Graduate school applications require a minimum of 10, and usually between 15 and 20, images of your recent work. When you apply to graduate school, you are not only seeking entrance to the program, but you are trying to get as much financial support as possible. You are essentially in competition with all other applicants, so you obviously want your application to be as strong as possible. Some applicants may be accepted into a program, but will be offered much less institutional support than other top candidates. For that reason, I advise my students to wait until they have amassed a body of work large enough to enable them to be selective in what they include in their application. You want to have a consistent theme and focus to the work you submit. If you find yourself having to include older, differently-themed or less-successful pieces in your application portfolio, it is a good indication that you are not quite ready. Be patient; a couple of years can make a huge difference. M.F.A. candidates tend to be a bit older, so taking some time after finishing your undergraduate degree can be a plus.
Most definitely, yes! Many schools will require an interview for finalists as part of the process, but you may be wise to arrange a campus visit early on. Consider contacting a professor in your discipline and asking to meet with them at their convenience. This could bolster your application later on in the process if you make a good impression during an informal visit.
Applications also commonly ask you to include a statement of purpose in order to judge your writing and critical thinking ability. If you are currently an undergraduate and have a mentor on your faculty, it might be wise to ask him or her to help you with this, even if you aren’t applying right away. Do not be afraid to ask your professors to tell you what they perceive as your weaknesses. Preemptively addressing some of these issues in your statement of purpose will only serve to strengthen your application.
In addition, you will likely also be asked to provide three reference letters or recommendation forms. Unless you have been out of school for a long time and have already made other professional contacts, at least a couple of these should come from professors with whom you have worked closely. Those of you who are still undergraduates should start thinking about this now. Try to develop good relationships with more than just one or two professors. It is very important that you not only develop respectful working relationships while you are in school, but that you stay in contact with your professors after you graduate. E-mail them occasionally. Send them JPEGs of your new work and announcement cards when you have an exhibition. It is nearly impossible for a professor to write a timely and enthusiastic letter if they have not heard from you in years.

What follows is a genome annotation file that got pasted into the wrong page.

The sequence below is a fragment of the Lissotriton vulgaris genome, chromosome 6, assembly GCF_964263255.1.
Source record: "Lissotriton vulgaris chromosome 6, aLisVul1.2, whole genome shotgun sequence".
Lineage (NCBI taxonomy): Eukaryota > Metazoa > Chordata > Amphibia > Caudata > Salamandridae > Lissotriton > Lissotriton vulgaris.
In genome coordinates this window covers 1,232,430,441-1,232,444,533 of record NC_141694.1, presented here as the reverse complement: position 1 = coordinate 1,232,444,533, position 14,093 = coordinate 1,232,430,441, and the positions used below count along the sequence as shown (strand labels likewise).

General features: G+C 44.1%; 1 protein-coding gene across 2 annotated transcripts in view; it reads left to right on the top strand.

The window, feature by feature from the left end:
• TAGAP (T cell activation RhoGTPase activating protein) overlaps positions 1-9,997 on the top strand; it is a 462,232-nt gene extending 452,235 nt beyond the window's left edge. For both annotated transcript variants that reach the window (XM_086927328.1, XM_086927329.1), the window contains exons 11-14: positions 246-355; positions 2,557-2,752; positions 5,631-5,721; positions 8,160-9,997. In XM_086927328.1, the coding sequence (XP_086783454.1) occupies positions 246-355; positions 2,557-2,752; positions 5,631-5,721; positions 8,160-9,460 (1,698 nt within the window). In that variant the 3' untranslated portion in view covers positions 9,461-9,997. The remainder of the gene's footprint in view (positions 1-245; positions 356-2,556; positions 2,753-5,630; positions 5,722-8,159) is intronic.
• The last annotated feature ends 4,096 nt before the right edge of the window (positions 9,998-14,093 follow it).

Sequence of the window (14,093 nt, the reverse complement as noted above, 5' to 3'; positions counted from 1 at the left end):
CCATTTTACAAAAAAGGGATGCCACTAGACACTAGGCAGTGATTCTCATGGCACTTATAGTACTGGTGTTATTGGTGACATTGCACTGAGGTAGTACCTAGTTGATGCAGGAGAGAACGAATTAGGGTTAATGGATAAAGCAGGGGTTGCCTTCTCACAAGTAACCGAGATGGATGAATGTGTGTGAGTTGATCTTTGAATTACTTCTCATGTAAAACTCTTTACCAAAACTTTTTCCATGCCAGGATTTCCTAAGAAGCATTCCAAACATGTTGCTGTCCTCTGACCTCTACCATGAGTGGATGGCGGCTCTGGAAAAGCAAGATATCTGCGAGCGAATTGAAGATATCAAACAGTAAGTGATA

You will also need to pay an application fee with each application. This can get fairly expensive if you are applying to several schools. Even so, it may be a good idea to adopt an approach similar to that taken by many undergraduates: apply to several programs, with some being more of a “stretch” than others.
Never Too Late
Hopefully, this article will help point you in the right direction. No doubt there are other questions you may have. Don’t be afraid to ask for advice and to carefully consider the different perspectives you will receive. Applying to graduate school is an important step, so don’t be in a hurry. Do your homework and most importantly, don’t wait to start your professional career. You don’t need an M.F.A. to work in your studio or to exhibit what you make. Building a strong body of work and bolstering your professional resume can only help when you are ready to apply. Some artists apply too early, but it is never too late.
Matthew Daub (www.matthewdaub.com) is a Professor of Fine Art at Kutztown University of Pennsylvania. His watercolor paintings and drawings have been included in numerous invitational exhibitions at institutions, including The Metropolitan Museum of Art, The American Academy of Arts and Letters, and most recently at the 185th Exhibition of Contemporary American Art at The National Academy of Design. Daub is also the director of ARTS SOJOURN (www.artssojourn.com) — an arts/travel company specializing in painting trips to Italy. He is represented by ACA galleries in New York City.